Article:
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Doctor Web security researchers detected a new Trojan that was distributed on the “VK” social network as free license keys

May 4, 2017

Doctor Web is warning users about a new malicious program targeting those who take risks downloading “free” license keys. This time the cybercriminals involved didn’t use traditional methods to distribute their malicious software.

Recently, in the official “Doctor Web” group on the “VK” social network, messages appeared from anonymous users offering the option to download free license keys for the Dr.Web Anti-virus. Usually such messages contain a short link to RGhost file hosting. If a potential victim follows it, they will be asked if they want to download a 26 KB RAR archive. Naturally, moderators of the Doctor Web group try to delete such messages as quickly as possible, but sometimes they are not quick enough to remove them right after they are published.

screenshot #drweb

screenshot #drweb

screenshot #drweb

The archive contains a small executable file that has an icon of a simple text document. All the examined samples of this application reveal that it is the same backdoor, but the cybercriminals have repacked the malicious program each time before publishing it online in order to avoid signature detection. As a result, the Trojan, named Trojan.MulDrop7.26387, is not immediately detected by the Dr.Web Anti-virus—each new sample of the virus is detected only after the virus databases get updated once again. Apparently, when distributing the Trojan under the guise of Anti-virus license keys, the cybercriminals were hoping to ensnare careless users who either don’t have Anti-virus software or use a free program for protection.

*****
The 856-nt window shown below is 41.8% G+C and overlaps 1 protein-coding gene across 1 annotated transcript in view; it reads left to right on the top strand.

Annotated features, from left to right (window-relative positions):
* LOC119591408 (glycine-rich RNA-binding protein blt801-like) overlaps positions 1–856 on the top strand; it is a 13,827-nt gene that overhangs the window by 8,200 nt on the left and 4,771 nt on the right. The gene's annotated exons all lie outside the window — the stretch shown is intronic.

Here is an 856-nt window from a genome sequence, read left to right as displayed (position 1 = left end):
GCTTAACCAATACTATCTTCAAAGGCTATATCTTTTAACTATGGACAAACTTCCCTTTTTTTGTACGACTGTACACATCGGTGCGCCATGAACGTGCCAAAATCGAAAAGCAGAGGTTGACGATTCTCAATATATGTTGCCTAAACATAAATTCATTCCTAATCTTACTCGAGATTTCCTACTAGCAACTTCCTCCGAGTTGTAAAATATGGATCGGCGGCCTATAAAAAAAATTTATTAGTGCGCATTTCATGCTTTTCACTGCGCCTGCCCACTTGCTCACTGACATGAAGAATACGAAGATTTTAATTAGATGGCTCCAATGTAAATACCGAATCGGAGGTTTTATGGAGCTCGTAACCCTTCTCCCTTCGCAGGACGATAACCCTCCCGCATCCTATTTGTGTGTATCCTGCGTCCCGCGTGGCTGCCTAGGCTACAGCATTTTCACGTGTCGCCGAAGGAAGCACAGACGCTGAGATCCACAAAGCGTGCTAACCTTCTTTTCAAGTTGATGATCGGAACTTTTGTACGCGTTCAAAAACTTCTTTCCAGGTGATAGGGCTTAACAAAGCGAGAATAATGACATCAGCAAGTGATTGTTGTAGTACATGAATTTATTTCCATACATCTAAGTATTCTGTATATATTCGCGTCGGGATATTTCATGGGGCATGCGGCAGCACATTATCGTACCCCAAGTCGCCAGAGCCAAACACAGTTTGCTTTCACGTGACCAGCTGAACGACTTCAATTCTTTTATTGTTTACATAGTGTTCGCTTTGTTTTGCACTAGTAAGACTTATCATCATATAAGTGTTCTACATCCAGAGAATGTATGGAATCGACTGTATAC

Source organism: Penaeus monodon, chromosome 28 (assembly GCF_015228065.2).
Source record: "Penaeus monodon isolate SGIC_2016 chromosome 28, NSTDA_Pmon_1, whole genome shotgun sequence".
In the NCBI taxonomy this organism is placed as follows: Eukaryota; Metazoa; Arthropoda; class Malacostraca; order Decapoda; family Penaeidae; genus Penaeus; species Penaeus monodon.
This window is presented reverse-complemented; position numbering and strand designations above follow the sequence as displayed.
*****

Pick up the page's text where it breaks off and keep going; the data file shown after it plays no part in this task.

Trojan.MulDrop7.26387 is a multipurpose backdoor with quite an amusing, primitive range of functions. It is created on the basis of the widely known Remote Administration Tool (RAT) Njrat 0.7 Golden By Hassan Amiri, which is detected by Dr.Web as BackDoor.NJRat.1013.

After launch, the backdoor connects to its command and control (C&C) server and sends information about the infected computer, the serial number of a hard drive, the version and bitness of the installed operating system, the name of the computer, the name of the manufacturer, the version of the anti-virus, if present, and the availability of a connected webcam. The Trojan can execute the following commands of cybercriminals:

  • Replace the Windows Desktop wallpaper;
  • Turn off or restart the computer;
  • Output a system message with the specified text on the screen;
  • Swap the functions of mouse keys;
  • Play a specific phrase using a voice synthesizer and speakers;
  • Hide and then restore the Windows taskbar;
  • Open or close the optical disc drive;
  • Turn a display on and off;
  • Open the specified link in a browser;
  • Read, install or remove the specified value of the system registry;
  • Receive a screenshot and send it to the C&C server;
  • Download and launch the specified executable file;
  • Refresh or remove the Trojan’s executable file;

One of the most dangerous functions of the backdoor is an embedded keylogger that records pressed keys. Upon command, this data is downloaded on the cybercriminals’ server. In addition, the Trojan is able to unexpectedly display on the infected computer SWF videos containing frightening images.

Doctor Web’s specialists note that such malicious programs, whose main purpose is to frighten or confuse users, are quite rare these days. The majority of Trojans are aimed at making a profit, and secondary school age children are the ones most likely to distribute viruses in order to frighten users just for “fun”.

Conventional wisdom says that there is no such thing as a free lunch, so all the different kinds of offers users come across to download license keys for commercial software are fraud anyway. Doctor Web advises users to be vigilant and not fall for such provocations.

More about this Trojan

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